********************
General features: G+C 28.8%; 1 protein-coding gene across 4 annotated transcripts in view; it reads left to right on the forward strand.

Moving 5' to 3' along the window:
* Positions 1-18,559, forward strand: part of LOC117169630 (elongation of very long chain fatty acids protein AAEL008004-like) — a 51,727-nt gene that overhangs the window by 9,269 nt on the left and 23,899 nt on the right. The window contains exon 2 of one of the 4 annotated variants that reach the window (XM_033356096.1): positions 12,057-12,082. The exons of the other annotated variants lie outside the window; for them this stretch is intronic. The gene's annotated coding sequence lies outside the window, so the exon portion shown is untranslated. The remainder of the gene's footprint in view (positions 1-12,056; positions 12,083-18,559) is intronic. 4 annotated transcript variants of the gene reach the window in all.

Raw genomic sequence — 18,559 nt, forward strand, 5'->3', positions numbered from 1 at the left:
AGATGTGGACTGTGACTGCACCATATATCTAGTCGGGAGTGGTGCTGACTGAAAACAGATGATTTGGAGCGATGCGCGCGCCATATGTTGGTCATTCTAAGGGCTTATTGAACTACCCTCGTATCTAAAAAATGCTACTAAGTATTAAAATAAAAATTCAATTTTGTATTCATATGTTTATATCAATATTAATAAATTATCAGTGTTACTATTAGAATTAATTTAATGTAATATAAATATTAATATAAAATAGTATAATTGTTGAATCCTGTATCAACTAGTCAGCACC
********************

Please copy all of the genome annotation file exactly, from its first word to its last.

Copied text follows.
General features: G+C 28.8%; 1 protein-coding gene across 4 annotated transcripts in view; it reads left to right on the forward strand.

Moving 5' to 3' along the window:
* Positions 1-18,559, forward strand: part of LOC117169630 (elongation of very long chain fatty acids protein AAEL008004-like) — a 51,727-nt gene that overhangs the window by 9,269 nt on the left and 23,899 nt on the right. The window contains exon 2 of one of the 4 annotated variants that reach the window (XM_033356096.1): positions 12,057-12,082. The exons of the other annotated variants lie outside the window; for them this stretch is intronic. The gene's annotated coding sequence lies outside the window, so the exon portion shown is untranslated. The remainder of the gene's footprint in view (positions 1-12,056; positions 12,083-18,559) is intronic. 4 annotated transcript variants of the gene reach the window in all.

Raw genomic sequence — 18,559 nt, forward strand, 5'->3', positions numbered from 1 at the left:
AGATGTGGACTGTGACTGCACCATATATCTAGTCGGGAGTGGTGCTGACTGAAAACAGATGATTTGGAGCGATGCGCGCGCCATATGTTGGTCATTCTAAGGGCTTATTGAACTACCCTCGTATCTAAAAAATGCTACTAAGTATTAAAATAAAAATTCAATTTTGTATTCATATGTTTATATCAATATTAATAAATTATCAGTGTTACTATTAGAATTAATTTAATGTAATATAAATATTAATATAAAATAGTATAATTGTTGAATCCTGTATCAACTAGTCAGCACC